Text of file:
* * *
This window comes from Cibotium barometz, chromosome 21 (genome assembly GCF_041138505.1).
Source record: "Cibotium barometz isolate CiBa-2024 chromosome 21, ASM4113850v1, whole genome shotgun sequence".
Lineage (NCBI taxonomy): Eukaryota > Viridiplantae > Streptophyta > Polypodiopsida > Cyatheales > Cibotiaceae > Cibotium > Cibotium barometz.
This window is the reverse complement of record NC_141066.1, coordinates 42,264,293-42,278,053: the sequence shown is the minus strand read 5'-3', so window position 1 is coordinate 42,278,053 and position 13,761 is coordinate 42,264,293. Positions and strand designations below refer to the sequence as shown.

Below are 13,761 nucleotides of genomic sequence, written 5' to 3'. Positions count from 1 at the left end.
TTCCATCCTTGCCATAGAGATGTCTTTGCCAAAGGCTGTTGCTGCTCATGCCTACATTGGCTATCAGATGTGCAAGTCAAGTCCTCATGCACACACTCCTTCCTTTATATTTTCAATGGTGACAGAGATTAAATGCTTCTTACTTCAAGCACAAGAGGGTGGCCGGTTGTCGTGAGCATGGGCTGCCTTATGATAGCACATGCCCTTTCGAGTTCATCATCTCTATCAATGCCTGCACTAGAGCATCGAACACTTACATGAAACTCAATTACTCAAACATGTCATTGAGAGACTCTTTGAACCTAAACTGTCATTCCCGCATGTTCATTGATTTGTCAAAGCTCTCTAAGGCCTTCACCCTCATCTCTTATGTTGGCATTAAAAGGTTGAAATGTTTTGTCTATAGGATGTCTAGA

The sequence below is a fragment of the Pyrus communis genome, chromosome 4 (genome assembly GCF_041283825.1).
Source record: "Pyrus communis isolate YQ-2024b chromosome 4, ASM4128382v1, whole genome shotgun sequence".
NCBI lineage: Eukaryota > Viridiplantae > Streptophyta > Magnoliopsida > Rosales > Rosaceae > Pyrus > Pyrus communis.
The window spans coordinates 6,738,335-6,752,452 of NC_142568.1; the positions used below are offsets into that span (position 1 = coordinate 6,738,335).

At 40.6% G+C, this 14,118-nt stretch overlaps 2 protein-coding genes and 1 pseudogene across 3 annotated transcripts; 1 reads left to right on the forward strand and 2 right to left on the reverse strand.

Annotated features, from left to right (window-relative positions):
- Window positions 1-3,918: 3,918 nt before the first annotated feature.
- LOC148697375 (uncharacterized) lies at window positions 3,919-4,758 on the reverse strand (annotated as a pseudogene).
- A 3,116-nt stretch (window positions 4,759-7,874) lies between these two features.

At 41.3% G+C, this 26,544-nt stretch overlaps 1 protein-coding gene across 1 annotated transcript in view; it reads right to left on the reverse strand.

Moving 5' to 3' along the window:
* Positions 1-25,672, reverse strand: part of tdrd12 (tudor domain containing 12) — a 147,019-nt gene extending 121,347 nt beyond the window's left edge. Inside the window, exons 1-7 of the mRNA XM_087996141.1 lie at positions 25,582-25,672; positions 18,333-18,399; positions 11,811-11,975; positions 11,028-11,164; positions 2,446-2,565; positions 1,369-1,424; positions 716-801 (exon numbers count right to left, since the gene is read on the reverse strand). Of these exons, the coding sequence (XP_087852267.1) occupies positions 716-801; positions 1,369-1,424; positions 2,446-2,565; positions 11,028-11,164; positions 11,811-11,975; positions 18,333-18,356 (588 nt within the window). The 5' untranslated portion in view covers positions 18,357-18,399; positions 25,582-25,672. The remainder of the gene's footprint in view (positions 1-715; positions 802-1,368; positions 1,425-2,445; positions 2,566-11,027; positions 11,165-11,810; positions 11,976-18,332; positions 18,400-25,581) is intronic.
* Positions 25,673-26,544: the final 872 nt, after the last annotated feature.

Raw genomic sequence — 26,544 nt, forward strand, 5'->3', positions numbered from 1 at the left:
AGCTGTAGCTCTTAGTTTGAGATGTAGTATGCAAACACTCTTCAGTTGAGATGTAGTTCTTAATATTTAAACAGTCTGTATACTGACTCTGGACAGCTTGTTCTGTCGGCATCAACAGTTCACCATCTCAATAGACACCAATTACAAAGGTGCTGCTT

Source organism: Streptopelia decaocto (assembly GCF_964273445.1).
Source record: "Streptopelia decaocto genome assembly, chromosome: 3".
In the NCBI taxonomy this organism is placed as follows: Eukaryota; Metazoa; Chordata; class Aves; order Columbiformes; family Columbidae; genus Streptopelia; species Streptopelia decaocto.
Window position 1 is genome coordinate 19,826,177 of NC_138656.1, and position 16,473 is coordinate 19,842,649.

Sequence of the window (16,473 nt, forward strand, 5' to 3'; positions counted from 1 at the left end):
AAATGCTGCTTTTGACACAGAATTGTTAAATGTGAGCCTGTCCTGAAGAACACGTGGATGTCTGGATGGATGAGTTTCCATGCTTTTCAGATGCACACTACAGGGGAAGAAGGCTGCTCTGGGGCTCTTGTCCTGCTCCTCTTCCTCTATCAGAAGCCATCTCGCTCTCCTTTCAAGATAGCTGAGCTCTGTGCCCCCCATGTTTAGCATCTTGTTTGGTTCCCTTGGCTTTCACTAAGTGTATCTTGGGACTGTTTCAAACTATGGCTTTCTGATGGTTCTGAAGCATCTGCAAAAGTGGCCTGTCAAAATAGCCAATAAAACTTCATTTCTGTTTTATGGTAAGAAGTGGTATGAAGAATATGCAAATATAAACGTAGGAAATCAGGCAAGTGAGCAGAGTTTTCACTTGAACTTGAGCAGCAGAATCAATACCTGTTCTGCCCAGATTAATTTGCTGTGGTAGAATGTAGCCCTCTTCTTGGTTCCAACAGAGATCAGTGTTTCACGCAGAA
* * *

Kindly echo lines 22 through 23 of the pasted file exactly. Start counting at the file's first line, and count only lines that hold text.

Source organism: Streptopelia decaocto (assembly GCF_964273445.1).
Source record: "Streptopelia decaocto genome assembly, chromosome: 3".